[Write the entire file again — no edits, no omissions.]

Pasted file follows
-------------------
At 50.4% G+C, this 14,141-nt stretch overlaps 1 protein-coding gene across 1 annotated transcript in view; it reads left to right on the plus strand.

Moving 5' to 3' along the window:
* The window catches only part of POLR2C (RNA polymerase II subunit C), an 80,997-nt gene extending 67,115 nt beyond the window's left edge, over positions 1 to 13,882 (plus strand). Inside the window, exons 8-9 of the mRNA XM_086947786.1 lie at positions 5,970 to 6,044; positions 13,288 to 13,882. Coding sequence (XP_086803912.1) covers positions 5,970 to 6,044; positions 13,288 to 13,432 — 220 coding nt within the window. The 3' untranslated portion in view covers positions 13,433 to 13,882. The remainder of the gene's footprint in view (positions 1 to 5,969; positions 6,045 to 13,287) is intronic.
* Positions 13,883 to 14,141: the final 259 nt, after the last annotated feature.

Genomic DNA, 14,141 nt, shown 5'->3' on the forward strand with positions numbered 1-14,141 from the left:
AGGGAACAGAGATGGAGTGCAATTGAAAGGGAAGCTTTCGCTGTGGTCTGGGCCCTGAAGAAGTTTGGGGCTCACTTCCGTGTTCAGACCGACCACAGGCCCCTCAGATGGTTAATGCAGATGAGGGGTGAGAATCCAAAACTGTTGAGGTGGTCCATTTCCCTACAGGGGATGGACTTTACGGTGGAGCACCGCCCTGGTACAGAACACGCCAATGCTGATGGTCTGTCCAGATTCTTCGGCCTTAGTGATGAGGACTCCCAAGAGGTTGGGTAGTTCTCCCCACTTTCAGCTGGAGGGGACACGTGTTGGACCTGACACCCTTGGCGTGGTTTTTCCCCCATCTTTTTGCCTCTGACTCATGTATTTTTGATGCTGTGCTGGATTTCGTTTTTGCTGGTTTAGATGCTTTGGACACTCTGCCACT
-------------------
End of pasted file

At 50.4% G+C, this 14,141-nt stretch overlaps 1 protein-coding gene across 1 annotated transcript in view; it reads left to right on the plus strand.

Moving 5' to 3' along the window:
* The window catches only part of POLR2C (RNA polymerase II subunit C), an 80,997-nt gene extending 67,115 nt beyond the window's left edge, over positions 1 to 13,882 (plus strand). Inside the window, exons 8-9 of the mRNA XM_086947786.1 lie at positions 5,970 to 6,044; positions 13,288 to 13,882. Coding sequence (XP_086803912.1) covers positions 5,970 to 6,044; positions 13,288 to 13,432 — 220 coding nt within the window. The 3' untranslated portion in view covers positions 13,433 to 13,882. The remainder of the gene's footprint in view (positions 1 to 5,969; positions 6,045 to 13,287) is intronic.
* Positions 13,883 to 14,141: the final 259 nt, after the last annotated feature.

Genomic DNA, 14,141 nt, shown 5'->3' on the forward strand with positions numbered 1-14,141 from the left:
AGGGAACAGAGATGGAGTGCAATTGAAAGGGAAGCTTTCGCTGTGGTCTGGGCCCTGAAGAAGTTTGGGGCTCACTTCCGTGTTCAGACCGACCACAGGCCCCTCAGATGGTTAATGCAGATGAGGGGTGAGAATCCAAAACTGTTGAGGTGGTCCATTTCCCTACAGGGGATGGACTTTACGGTGGAGCACCGCCCTGGTACAGAACACGCCAATGCTGATGGTCTGTCCAGATTCTTCGGCCTTAGTGATGAGGACTCCCAAGAGGTTGGGTAGTTCTCCCCACTTTCAGCTGGAGGGGACACGTGTTGGACCTGACACCCTTGGCGTGGTTTTTCCCCCATCTTTTTGCCTCTGACTCATGTATTTTTGATGCTGTGCTGGATTTCGTTTTTGCTGGTTTAGATGCTTTGGACACTCTGCCACT